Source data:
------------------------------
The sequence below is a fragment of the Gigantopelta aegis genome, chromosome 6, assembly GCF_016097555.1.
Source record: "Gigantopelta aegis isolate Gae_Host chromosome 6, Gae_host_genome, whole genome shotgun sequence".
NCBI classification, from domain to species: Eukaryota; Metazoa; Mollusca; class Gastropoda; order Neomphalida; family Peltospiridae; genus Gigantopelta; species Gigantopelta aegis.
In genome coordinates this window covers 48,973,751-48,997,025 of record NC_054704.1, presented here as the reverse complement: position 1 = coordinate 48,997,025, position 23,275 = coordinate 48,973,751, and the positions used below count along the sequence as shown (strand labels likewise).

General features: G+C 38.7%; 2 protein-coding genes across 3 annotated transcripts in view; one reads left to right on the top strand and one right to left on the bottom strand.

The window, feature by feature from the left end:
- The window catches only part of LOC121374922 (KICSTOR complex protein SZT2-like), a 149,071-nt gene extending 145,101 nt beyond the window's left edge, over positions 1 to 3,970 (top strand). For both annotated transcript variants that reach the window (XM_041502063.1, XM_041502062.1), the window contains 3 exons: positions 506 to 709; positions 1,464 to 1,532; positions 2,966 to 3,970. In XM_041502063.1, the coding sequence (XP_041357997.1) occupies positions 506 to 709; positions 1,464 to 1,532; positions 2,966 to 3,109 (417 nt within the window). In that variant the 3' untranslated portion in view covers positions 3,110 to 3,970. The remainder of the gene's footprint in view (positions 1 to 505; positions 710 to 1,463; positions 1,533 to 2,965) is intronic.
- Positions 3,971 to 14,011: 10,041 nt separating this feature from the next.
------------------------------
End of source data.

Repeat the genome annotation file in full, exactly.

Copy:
The sequence below is a fragment of the Gigantopelta aegis genome, chromosome 6, assembly GCF_016097555.1.
Source record: "Gigantopelta aegis isolate Gae_Host chromosome 6, Gae_host_genome, whole genome shotgun sequence".
NCBI classification, from domain to species: Eukaryota; Metazoa; Mollusca; class Gastropoda; order Neomphalida; family Peltospiridae; genus Gigantopelta; species Gigantopelta aegis.
In genome coordinates this window covers 48,973,751-48,997,025 of record NC_054704.1, presented here as the reverse complement: position 1 = coordinate 48,997,025, position 23,275 = coordinate 48,973,751, and the positions used below count along the sequence as shown (strand labels likewise).

General features: G+C 38.7%; 2 protein-coding genes across 3 annotated transcripts in view; one reads left to right on the top strand and one right to left on the bottom strand.

The window, feature by feature from the left end:
- The window catches only part of LOC121374922 (KICSTOR complex protein SZT2-like), a 149,071-nt gene extending 145,101 nt beyond the window's left edge, over positions 1 to 3,970 (top strand). For both annotated transcript variants that reach the window (XM_041502063.1, XM_041502062.1), the window contains 3 exons: positions 506 to 709; positions 1,464 to 1,532; positions 2,966 to 3,970. In XM_041502063.1, the coding sequence (XP_041357997.1) occupies positions 506 to 709; positions 1,464 to 1,532; positions 2,966 to 3,109 (417 nt within the window). In that variant the 3' untranslated portion in view covers positions 3,110 to 3,970. The remainder of the gene's footprint in view (positions 1 to 505; positions 710 to 1,463; positions 1,533 to 2,965) is intronic.
- Positions 3,971 to 14,011: 10,041 nt separating this feature from the next.